Return

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The return of someone (or something) is a theme in fiction, religion, mythology, etc. This might be symbolising the eventual return of karma to the Rebel who can’t stave off the inevitable forever. This is an ongoing article.

Examples of a return include the following:

A dying-and-rising (death-rebirth) or resurrection deity is a religious motif in which a god or goddess dies and is resurrected. Examples of gods who die and later return to life are most often cited from the religions of the Ancient Near East, and traditions influenced by them include Biblical and Greco-Roman mythology and by extension Christianity. Examples include: Osiris, Jesus Christ, Tammuz, Adonis, Attis, Dionysus.

“I’ll be back”, says the time travelling cyborg in the sci-fi movie “The Terminator” (1984).

BOOMERANG – an ancient weapon that is a curved stick that can return to its’ thrower when thrown in a certain way. It’s possible that ancient civilisations used it to symbolise karma. Boomerangs play a key role in Aboriginal mythology, known as The Dreaming — mythical characters are said to have shaped the hills and valleys and rivers of the landscape by throwing the sticks around in the hunt. Aboriginals recognise an eternal Creator God (‘High Gods’) who initiated creation, but then retreated to a distant realm of heaven where human beings cannot reach him.

KING ARTHUR – One recurrent aspect of Arthurian literature is the notion that Arthur would one day return in the role of a messiah to save his people.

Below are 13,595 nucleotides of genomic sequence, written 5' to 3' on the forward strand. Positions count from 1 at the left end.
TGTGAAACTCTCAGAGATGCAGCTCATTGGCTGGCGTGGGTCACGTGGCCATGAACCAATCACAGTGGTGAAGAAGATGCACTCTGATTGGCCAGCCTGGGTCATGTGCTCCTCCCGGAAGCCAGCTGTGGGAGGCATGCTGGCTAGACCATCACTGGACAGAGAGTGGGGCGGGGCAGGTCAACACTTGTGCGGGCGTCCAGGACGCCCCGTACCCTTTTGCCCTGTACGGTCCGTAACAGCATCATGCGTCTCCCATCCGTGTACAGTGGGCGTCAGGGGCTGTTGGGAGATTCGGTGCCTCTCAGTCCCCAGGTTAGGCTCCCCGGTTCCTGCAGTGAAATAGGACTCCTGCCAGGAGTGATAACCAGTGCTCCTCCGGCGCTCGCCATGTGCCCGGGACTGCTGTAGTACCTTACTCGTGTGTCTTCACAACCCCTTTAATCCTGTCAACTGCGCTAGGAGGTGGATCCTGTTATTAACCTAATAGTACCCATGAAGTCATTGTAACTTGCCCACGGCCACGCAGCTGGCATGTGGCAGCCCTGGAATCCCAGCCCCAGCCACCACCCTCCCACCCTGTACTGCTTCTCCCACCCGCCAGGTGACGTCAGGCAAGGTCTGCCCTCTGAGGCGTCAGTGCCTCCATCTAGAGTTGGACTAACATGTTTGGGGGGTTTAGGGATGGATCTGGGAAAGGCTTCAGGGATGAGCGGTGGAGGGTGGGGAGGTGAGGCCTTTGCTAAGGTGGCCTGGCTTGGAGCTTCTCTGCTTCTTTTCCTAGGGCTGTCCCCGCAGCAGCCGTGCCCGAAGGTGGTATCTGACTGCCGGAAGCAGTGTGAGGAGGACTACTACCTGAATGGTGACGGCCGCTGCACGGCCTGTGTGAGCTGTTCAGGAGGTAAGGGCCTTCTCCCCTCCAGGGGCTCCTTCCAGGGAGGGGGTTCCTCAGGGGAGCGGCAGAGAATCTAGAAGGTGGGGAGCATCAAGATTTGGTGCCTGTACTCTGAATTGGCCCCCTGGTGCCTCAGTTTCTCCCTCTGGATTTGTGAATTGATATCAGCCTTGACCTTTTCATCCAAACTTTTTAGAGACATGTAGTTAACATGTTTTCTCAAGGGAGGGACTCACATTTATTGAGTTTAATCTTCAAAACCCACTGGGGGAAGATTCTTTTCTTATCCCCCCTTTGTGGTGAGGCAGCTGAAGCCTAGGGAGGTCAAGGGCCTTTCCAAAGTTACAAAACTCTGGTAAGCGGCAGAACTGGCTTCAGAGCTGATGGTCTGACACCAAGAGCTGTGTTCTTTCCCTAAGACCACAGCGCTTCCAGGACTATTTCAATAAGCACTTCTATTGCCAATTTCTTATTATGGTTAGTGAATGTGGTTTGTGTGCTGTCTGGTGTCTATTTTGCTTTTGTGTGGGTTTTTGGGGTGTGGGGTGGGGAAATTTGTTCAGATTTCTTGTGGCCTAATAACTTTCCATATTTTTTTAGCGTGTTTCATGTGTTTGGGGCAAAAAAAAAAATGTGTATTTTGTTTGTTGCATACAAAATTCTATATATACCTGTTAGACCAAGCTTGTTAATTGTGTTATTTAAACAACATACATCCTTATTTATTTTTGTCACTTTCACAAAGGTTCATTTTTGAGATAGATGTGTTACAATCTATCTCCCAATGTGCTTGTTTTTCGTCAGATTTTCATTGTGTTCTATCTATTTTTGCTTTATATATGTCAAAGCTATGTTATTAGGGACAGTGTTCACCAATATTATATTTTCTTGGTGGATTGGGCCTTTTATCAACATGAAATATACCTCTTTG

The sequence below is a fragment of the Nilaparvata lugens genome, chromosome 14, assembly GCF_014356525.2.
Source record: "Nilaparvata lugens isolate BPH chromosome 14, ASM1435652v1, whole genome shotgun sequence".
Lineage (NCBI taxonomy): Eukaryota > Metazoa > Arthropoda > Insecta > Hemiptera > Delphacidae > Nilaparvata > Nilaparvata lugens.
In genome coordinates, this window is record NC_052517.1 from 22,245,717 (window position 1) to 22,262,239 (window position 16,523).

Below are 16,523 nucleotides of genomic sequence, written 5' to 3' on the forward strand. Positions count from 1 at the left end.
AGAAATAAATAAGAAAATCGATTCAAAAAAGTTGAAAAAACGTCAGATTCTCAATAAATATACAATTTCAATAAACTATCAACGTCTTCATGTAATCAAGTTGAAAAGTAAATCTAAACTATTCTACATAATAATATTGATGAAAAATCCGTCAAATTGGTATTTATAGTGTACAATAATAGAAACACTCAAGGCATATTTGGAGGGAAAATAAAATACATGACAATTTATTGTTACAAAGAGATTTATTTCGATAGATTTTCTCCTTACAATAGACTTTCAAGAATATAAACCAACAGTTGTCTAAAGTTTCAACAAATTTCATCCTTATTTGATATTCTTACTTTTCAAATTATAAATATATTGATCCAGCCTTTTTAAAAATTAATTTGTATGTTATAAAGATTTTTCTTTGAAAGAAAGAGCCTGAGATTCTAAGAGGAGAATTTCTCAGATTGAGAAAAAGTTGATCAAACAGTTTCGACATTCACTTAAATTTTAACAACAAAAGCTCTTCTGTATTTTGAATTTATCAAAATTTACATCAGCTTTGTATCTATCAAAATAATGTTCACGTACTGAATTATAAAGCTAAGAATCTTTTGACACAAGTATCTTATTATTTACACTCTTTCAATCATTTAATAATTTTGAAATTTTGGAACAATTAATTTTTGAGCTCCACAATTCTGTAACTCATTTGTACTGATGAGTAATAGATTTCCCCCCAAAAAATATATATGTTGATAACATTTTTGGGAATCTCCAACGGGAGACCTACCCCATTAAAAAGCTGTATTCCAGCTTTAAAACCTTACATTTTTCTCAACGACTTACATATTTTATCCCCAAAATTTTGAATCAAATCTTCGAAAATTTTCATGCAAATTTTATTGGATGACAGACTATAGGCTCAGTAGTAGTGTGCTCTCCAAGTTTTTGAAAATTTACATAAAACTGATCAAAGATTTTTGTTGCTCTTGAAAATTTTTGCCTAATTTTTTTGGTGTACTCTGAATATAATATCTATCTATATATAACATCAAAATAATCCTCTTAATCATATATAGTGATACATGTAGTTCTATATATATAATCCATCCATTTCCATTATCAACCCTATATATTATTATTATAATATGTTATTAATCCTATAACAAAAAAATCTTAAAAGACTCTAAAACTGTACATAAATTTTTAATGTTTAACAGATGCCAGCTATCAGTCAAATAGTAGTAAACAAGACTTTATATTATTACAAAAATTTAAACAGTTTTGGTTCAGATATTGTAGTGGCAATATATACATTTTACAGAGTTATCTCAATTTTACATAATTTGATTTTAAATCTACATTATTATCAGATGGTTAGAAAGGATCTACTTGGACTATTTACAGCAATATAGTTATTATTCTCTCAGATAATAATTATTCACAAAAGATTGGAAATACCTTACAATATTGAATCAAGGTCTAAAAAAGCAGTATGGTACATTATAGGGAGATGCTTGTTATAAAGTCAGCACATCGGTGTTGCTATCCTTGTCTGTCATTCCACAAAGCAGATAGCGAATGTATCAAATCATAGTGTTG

Some movies have the word RETURN in their titles, though this usually denotes a sequel. That said, some might be an occult reference, e.g. “Return of the Jedi”; “Batman Returns”; “The Lord of the Rings: The Return of the King”; “Return of the Gunfighter” (1967).

THE PRODIGAL SON – a Biblical character. In the story, a father has two sons. The younger son asks the father for his inheritance, and the father grants his son’s request. However, the younger son is prodigal (i.e., wasteful and extravagant) and squanders his fortune, eventually becoming destitute. The younger son is forced to RETURN home empty-handed and intends to beg his father to accept him back as a servant. To the son’s surprise, he is not scorned by his father but is welcomed back with celebration and fanfare. Envious, the older son refuses to participate in the festivities. The father tells the older son “you are ever with me, and all that I have is yours, but thy younger brother was lost and now he is found”.